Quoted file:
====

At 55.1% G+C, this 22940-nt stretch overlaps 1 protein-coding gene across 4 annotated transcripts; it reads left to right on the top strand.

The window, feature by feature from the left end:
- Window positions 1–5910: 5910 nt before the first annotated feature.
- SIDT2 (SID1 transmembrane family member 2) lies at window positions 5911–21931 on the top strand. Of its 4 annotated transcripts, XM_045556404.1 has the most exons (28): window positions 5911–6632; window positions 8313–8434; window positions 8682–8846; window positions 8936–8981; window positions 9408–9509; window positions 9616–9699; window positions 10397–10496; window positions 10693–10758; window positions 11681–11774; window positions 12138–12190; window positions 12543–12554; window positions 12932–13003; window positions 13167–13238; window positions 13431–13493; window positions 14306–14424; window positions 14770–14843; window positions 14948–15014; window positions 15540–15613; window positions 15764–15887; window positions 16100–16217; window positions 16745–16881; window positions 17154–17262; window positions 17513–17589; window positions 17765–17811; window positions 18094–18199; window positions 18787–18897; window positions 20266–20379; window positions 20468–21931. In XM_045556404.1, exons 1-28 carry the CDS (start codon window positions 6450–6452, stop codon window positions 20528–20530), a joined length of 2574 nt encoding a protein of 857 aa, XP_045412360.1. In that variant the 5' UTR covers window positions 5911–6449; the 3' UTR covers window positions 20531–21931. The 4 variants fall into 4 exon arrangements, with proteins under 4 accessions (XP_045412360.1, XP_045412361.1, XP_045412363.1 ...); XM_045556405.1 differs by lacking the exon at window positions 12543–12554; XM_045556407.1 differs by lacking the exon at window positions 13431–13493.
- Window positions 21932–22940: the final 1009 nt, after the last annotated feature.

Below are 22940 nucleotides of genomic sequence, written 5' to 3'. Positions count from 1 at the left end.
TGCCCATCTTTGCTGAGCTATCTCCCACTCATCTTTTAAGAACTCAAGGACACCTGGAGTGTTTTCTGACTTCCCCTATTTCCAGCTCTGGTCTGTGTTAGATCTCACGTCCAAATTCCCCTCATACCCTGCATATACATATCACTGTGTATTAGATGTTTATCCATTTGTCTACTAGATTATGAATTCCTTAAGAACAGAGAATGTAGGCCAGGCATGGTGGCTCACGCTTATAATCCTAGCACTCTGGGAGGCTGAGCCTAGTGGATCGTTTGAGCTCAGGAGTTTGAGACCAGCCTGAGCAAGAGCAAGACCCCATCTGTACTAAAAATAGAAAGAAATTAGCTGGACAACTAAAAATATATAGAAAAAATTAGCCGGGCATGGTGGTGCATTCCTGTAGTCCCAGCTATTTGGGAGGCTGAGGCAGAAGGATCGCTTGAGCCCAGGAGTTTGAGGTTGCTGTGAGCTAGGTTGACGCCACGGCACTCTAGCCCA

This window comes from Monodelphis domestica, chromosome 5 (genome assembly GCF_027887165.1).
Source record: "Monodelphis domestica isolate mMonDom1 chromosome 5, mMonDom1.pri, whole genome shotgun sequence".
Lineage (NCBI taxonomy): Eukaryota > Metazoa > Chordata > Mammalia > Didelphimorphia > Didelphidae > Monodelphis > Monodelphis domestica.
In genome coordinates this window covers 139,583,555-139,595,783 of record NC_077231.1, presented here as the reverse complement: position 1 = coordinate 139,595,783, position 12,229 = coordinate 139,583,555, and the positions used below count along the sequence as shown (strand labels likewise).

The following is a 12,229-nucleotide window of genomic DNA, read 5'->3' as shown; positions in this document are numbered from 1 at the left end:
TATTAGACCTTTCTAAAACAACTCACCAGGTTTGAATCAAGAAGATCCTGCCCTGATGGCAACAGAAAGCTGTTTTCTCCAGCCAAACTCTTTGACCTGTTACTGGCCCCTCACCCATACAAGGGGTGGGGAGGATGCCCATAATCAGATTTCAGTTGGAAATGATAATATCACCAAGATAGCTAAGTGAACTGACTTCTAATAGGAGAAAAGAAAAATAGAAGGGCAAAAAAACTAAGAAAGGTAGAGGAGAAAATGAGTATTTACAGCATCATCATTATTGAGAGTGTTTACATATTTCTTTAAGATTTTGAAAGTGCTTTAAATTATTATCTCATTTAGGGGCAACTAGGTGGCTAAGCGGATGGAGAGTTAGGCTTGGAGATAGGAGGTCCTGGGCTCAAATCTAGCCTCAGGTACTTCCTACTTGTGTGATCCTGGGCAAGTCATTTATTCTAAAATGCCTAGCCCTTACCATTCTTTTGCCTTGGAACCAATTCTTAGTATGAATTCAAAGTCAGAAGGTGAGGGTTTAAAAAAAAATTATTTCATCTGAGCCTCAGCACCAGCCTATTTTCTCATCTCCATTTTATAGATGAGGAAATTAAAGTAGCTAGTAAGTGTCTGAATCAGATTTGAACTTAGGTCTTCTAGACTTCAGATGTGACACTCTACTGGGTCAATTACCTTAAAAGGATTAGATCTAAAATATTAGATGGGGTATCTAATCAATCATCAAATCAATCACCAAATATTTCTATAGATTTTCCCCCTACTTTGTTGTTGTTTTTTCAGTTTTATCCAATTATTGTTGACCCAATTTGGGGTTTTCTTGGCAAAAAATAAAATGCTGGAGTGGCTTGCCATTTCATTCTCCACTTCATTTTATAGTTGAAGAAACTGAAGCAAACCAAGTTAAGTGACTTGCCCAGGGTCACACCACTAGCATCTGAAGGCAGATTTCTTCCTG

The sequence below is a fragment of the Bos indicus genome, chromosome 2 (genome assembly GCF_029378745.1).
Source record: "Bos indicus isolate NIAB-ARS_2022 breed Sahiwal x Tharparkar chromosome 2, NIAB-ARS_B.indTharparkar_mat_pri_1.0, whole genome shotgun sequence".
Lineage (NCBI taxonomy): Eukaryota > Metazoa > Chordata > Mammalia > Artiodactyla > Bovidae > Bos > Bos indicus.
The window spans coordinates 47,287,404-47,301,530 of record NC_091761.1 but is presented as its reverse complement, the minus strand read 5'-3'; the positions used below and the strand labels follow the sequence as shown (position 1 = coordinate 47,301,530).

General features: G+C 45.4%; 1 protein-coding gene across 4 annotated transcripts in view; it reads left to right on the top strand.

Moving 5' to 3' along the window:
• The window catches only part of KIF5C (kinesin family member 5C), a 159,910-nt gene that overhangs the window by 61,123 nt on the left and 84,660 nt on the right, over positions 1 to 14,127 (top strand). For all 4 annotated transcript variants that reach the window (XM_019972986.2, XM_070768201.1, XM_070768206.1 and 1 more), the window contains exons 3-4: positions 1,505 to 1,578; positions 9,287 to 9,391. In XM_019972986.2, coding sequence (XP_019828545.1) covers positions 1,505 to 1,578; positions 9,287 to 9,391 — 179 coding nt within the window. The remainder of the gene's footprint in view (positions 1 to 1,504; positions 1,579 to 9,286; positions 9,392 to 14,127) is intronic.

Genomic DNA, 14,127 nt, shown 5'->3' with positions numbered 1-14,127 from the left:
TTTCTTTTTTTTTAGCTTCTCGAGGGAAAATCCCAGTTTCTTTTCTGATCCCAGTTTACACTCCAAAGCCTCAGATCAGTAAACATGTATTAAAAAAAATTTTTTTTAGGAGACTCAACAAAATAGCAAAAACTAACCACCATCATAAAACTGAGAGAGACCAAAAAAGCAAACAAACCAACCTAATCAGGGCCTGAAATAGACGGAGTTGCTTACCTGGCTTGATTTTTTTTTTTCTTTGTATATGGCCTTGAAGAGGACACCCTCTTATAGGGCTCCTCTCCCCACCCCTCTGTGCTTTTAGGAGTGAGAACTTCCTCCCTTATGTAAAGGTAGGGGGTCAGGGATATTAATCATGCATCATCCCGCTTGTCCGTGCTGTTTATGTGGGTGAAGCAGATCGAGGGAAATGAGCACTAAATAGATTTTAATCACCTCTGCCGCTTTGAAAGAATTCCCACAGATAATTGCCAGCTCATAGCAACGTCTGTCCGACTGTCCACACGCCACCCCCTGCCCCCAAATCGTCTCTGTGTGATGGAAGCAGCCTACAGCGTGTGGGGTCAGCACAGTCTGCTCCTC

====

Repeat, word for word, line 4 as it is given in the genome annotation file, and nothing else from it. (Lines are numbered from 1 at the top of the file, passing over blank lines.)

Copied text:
- SIDT2 (SID1 transmembrane family member 2) lies at window positions 5911–21931 on the top strand. Of its 4 annotated transcripts, XM_045556404.1 has the most exons (28): window positions 5911–6632; window positions 8313–8434; window positions 8682–8846; window positions 8936–8981; window positions 9408–9509; window positions 9616–9699; window positions 10397–10496; window positions 10693–10758; window positions 11681–11774; window positions 12138–12190; window positions 12543–12554; window positions 12932–13003; window positions 13167–13238; window positions 13431–13493; window positions 14306–14424; window positions 14770–14843; window positions 14948–15014; window positions 15540–15613; window positions 15764–15887; window positions 16100–16217; window positions 16745–16881; window positions 17154–17262; window positions 17513–17589; window positions 17765–17811; window positions 18094–18199; window positions 18787–18897; window positions 20266–20379; window positions 20468–21931. In XM_045556404.1, exons 1-28 carry the CDS (start codon window positions 6450–6452, stop codon window positions 20528–20530), a joined length of 2574 nt encoding a protein of 857 aa, XP_045412360.1. In that variant the 5' UTR covers window positions 5911–6449; the 3' UTR covers window positions 20531–21931. The 4 variants fall into 4 exon arrangements, with proteins under 4 accessions (XP_045412360.1, XP_045412361.1, XP_045412363.1 ...); XM_045556405.1 differs by lacking the exon at window positions 12543–12554; XM_045556407.1 differs by lacking the exon at window positions 13431–13493.